Fear is a powerful propaganda weapon. But couple fear with the innocence of childhood and you have a hair-triggered nuclear bomb of persuasion. One need only spend fifteen minutes watching the finalists of President Obama’s health reform video contest to experience its influence.
The Health Reform Video Challenge, launched by Obama’s Organizing for America in September, is a contest “to make the best 30-second ad showing why the President’s plan for reform is so critical.” The winning video, selected by a list of Hollywood elites and Obama’s campaign manager David Plouffe, will be the basis for a new television ad that will air across the country delivering a clear message to viewers – children will die if health care reform is not passed. The secondary message is only one Defcon level lower on the fear-o-meter – the parents of sick or injured children will go bankrupt or lose their houses for even the simplest of injuries.
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Using children to pluck at the heartstrings of the electorate and further a political agenda is nothing new, but it shifts into the land of Disgustopia when our young are exploited to distort the truth or spread outright falsehoods. The winning video opens with a young boy stating, “A year from now I’ll break my leg and my parents will have to sell our house because we couldn’t afford health care.”
This statement is designed to instill broad fear and disseminate the idea that anyone, even a family faced with the common injury of a broken leg, is susceptible to being thrust from their homes as a consequence of being uninsured. The odds of needing to sell your home to pay for the cost of a broken leg are so remote that it borders on preposterous to use it as an example of why we need reform. House closing costs in almost every scenario would exceed the medical bill, yet this is the video that the President’s organization has selected to justify the need for reform. It’s much easier to sell health care reform if our system is so fractured that a broken leg can expel a family out from under the safety of their roof.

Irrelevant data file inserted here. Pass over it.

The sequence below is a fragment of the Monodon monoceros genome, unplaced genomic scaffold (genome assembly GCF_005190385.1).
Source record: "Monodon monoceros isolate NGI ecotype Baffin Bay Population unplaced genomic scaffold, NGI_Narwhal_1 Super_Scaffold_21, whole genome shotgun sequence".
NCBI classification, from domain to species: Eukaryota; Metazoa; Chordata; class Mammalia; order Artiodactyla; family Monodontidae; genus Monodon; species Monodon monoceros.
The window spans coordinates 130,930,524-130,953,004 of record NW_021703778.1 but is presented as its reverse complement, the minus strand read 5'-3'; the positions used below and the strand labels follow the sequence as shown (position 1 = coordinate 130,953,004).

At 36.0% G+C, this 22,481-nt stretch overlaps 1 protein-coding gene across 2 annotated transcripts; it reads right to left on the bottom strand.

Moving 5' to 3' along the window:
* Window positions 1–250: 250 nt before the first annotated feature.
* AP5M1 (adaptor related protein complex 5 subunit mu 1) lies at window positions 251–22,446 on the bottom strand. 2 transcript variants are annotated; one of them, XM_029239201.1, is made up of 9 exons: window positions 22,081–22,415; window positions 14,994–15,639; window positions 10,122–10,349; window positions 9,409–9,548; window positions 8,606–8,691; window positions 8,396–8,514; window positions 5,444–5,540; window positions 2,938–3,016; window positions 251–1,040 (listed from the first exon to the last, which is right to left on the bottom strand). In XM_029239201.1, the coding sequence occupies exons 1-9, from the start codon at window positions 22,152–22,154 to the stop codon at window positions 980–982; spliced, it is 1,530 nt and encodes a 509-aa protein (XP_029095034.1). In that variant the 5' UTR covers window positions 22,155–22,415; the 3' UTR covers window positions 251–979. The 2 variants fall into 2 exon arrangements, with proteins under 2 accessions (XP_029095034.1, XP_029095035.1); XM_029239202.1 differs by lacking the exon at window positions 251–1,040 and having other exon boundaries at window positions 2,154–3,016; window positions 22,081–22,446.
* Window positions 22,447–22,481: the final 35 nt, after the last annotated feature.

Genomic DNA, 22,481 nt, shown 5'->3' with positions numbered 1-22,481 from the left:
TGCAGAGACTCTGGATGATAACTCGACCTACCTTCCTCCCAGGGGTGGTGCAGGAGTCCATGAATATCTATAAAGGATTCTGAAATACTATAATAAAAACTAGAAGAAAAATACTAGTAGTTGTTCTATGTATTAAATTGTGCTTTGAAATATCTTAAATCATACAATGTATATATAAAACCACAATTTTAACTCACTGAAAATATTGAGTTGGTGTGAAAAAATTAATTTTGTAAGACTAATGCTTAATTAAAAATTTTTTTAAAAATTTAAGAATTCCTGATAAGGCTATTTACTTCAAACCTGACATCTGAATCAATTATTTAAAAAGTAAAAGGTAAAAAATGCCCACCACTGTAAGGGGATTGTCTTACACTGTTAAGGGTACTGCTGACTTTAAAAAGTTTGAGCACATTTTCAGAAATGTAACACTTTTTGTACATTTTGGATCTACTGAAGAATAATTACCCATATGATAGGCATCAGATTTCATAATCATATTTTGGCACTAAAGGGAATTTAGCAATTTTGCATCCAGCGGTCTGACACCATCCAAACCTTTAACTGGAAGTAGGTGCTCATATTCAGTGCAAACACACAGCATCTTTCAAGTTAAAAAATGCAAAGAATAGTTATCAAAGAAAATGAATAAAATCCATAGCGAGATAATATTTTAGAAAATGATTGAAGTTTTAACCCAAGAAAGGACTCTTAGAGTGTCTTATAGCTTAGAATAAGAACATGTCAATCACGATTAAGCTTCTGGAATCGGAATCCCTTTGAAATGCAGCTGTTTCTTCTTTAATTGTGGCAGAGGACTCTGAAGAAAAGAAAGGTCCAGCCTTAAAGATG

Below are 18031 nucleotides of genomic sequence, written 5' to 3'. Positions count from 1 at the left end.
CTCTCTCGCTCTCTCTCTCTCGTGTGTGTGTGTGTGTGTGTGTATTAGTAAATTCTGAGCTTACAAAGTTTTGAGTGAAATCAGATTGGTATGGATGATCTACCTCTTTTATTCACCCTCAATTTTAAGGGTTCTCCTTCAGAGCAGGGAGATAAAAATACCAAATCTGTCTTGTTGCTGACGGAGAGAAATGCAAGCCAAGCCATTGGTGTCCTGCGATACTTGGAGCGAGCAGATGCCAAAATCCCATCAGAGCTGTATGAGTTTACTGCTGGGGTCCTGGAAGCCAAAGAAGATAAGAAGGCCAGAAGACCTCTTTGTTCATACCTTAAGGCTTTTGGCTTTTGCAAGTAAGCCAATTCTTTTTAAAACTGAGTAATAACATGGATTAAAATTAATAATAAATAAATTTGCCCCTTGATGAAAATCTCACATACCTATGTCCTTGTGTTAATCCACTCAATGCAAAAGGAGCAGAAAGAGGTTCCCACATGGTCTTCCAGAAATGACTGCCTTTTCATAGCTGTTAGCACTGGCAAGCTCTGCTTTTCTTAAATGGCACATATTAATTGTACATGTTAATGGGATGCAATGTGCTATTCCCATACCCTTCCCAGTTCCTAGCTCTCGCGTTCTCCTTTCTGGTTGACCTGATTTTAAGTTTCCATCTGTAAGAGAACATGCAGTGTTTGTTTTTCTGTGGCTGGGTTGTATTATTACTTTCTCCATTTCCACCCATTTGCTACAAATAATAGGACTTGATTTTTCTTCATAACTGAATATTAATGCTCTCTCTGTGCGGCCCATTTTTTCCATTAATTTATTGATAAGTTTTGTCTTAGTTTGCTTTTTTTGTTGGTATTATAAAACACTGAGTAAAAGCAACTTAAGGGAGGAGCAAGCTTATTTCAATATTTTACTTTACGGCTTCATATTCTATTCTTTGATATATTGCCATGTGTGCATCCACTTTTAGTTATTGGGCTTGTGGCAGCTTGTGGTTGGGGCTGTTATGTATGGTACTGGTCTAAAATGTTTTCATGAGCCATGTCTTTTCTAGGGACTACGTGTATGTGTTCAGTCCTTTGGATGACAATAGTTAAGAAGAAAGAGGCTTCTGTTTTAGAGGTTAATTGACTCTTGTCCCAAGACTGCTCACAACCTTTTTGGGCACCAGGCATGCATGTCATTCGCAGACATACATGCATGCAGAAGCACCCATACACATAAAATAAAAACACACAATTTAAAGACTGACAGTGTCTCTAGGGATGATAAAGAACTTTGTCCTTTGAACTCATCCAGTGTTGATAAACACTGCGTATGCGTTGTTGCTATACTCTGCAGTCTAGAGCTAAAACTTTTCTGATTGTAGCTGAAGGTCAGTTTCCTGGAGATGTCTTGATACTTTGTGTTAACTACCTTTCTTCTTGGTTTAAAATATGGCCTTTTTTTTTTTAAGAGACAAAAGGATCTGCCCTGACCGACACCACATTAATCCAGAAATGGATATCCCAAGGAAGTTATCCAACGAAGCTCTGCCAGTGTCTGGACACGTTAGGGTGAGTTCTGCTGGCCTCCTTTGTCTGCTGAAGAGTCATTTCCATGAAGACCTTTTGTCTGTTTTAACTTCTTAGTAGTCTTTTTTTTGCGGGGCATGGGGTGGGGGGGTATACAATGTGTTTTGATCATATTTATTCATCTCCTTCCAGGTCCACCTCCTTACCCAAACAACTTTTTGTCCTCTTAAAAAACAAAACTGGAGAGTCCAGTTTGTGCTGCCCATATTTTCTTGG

The power of fear to induce submission is one that few can avoid. In researching the twenty finalists for this piece I even found myself second-guessing my position on the health care reform debate. Such is the power of good propaganda.
We have an innate affinity towards altruism. It is a reality of the human condition that Big Government knows and exploits, without conscience, if the means justify its ends. Fear is Big Gov’s most useful tool for expansion. The mounting growth of entitlement programs provides clear evidence of our inability to tame this altruistic affinity.
The power of using children as propaganda tools can also be seen during the last “historic” health care reform debated in our country, a case study that also provides a clear example of the phenomenon of “mission creep” that the current reform bill will surely experience in the long run.